Substance-Related Disorders
regression
Interviews
interview

ASJC Scopus subject areas

  • Obstetrics and Gynecology
  • Public Health, Environmental and Occupational Health
  • Nursing(all)
  • Health(social science)

Cite this

An Examination of the Perceived Social Support Levels of Women in Methadone Maintenance Treatment Programs Who Experience Various Forms of Intimate Partner Violence. / Panchanadeswaran, Subadra; El-Bassel, Nabila; Gilbert, Louisa; Wu, Elwin; Chang, Mingway.

In: Women's Health Issues, Vol. 18, No. 1, 01.2008, p. 35-43.

Research output: Contribution to journalArticle

Panchanadeswaran, Subadra ; El-Bassel, Nabila ; Gilbert, Louisa ; Wu, Elwin ; Chang, Mingway. / An Examination of the Perceived Social Support Levels of Women in Methadone Maintenance Treatment Programs Who Experience Various Forms of Intimate Partner Violence. In: Women's Health Issues. 2008 ; Vol. 18, No. 1. pp. 35-43.
@article{40fd9c9e8a6a48259d7047c3a4eb2d76,
title = "An Examination of the Perceived Social Support Levels of Women in Methadone Maintenance Treatment Programs Who Experience Various Forms of Intimate Partner Violence",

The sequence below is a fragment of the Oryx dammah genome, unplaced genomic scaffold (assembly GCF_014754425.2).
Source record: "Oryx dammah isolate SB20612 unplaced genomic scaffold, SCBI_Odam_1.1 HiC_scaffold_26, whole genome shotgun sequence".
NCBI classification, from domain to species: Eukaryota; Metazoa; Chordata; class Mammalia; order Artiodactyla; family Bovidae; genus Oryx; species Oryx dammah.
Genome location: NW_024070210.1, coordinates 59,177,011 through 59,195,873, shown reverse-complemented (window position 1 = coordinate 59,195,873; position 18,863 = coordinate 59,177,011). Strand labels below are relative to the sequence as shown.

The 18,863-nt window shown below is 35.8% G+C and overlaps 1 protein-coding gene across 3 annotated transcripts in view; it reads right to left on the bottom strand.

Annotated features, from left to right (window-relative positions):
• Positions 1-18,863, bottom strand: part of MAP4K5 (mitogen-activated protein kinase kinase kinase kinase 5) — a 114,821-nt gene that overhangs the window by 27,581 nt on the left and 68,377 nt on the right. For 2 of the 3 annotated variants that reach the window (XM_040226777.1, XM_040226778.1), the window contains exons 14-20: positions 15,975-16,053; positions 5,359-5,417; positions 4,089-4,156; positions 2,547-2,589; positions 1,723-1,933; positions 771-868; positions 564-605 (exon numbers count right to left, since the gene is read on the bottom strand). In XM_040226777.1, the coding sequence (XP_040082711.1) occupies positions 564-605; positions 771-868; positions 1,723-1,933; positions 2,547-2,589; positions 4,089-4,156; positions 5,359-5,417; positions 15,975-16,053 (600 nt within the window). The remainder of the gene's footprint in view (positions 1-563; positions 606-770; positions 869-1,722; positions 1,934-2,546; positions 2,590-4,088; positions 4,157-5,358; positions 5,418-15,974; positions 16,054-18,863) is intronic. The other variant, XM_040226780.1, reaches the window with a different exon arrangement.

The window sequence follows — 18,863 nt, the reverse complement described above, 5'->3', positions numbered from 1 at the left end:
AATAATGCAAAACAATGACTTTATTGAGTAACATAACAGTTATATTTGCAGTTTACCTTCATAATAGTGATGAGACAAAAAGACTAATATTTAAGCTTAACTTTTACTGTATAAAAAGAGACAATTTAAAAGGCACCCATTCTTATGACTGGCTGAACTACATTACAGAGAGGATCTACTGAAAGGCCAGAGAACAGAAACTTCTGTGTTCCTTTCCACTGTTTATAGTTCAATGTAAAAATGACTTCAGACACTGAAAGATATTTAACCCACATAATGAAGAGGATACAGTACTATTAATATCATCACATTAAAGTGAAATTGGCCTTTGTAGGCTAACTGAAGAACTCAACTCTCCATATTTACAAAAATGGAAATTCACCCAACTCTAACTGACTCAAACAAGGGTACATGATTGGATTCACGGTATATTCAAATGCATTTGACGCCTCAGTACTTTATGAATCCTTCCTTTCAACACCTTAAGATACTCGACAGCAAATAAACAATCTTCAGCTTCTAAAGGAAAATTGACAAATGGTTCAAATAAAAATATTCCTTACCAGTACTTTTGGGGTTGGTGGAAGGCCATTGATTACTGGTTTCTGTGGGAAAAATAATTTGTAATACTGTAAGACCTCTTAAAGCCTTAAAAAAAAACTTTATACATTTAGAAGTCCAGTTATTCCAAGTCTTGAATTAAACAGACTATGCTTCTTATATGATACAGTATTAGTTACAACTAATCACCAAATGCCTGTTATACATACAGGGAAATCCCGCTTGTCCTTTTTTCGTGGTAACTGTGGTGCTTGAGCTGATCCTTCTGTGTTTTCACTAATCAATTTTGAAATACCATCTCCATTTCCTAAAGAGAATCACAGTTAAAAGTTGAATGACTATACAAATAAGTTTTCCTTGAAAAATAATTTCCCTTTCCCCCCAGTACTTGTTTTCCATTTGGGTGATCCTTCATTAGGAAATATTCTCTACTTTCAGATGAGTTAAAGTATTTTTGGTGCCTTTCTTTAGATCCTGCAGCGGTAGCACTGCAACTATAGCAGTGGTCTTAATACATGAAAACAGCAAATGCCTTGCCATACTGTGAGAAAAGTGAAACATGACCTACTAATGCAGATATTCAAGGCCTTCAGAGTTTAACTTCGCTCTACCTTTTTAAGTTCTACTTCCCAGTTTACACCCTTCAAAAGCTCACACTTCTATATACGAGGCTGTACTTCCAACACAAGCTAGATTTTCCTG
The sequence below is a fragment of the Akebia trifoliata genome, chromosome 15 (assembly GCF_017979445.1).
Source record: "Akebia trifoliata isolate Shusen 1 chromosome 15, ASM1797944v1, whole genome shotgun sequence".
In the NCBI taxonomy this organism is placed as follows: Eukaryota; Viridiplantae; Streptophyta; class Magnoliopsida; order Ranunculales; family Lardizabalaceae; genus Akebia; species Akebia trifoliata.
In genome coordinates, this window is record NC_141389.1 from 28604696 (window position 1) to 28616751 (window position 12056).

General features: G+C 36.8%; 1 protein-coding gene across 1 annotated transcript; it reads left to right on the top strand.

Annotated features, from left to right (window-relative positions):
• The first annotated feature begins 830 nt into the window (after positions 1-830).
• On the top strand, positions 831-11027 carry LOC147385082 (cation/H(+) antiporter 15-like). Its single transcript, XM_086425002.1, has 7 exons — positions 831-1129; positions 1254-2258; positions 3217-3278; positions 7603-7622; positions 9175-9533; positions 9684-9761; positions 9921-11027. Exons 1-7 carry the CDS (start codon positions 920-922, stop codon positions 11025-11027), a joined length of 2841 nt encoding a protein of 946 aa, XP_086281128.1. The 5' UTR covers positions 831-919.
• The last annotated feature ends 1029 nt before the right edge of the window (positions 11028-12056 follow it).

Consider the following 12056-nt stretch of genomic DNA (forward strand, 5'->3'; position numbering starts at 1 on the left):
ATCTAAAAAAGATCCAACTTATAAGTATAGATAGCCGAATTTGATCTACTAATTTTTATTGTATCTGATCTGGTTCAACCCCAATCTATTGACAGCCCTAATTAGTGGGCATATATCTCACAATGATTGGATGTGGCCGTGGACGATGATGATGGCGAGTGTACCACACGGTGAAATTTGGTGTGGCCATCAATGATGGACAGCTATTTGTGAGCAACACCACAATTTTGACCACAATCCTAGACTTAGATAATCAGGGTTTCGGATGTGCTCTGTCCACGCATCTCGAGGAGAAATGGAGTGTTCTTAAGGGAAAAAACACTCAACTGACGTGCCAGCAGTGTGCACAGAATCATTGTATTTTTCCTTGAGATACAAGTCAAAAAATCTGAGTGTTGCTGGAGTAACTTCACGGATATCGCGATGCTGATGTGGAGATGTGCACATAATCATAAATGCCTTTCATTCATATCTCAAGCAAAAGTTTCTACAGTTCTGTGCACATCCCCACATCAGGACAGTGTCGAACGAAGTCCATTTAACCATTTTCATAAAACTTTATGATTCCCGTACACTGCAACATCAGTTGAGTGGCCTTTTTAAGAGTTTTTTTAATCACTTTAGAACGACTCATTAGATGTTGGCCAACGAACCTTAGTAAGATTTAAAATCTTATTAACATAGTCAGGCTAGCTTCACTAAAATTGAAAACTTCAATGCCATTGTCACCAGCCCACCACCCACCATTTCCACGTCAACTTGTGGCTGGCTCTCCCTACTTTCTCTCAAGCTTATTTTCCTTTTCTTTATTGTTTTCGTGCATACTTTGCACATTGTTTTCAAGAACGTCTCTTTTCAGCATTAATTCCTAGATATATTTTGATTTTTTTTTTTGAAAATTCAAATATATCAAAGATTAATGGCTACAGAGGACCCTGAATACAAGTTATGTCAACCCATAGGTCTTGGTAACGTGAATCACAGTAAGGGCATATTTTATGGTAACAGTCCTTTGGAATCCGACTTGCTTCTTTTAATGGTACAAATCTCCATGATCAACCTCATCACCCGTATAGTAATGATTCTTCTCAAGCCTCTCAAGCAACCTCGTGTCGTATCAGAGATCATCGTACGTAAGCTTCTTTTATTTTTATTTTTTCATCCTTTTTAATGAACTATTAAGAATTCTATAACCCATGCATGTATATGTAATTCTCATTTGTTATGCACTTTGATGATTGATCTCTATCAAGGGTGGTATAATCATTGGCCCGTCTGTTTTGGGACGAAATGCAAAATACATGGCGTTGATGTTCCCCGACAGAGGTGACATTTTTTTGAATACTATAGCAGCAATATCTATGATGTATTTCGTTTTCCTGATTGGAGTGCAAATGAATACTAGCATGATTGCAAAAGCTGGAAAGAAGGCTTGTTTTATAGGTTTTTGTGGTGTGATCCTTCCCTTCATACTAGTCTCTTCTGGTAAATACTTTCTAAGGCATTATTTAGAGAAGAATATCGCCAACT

abstract = "Background: Intimate partner violence (IPV) has emerged as a serious problem among women in drug treatment programs. Research has underscored the importance of social support for abused women as well as women who use substances. Objectives: The main objectives of this study were to describe the perceived social support levels and examine the associations between various forms of IPV and perceived levels of available social support perceived levels among a sample of women in drug treatment programs. Methods: Face-to-face, structured interviews were conducted with randomly selected 416 women on methadone. Results: The prevalence of physical, sexual, and injurious IPV in the sample was 39{\%}, 31{\%}, and 16{\%} respectively, and the combined IPV prevalence was 44.5{\%}. Findings from multiple linear regression models revealed that lower levels of perceived social support were significantly associated with physical aggression (β = -4.71; p = .0001), sexual assaults (β = -4.10; p = .003), and injurious attacks (β = -4.03; p = .022). Respondents perceived highest levels of social support from their {"}significant others{"} (mean = 5.64; standard deviation [SD] = 1.27) and lowest levels of social support from friends (mean = 4.20; SD = 1.48). The average network size was 2.7 individuals. Implications: Findings from this study highlighted significantly lower levels of perceived social support levels for drug-using women in the context of IPV experiences. Interventions with these women should focus on strengthening social support networks that enable help seeking for both IPV and substance abuse issues.",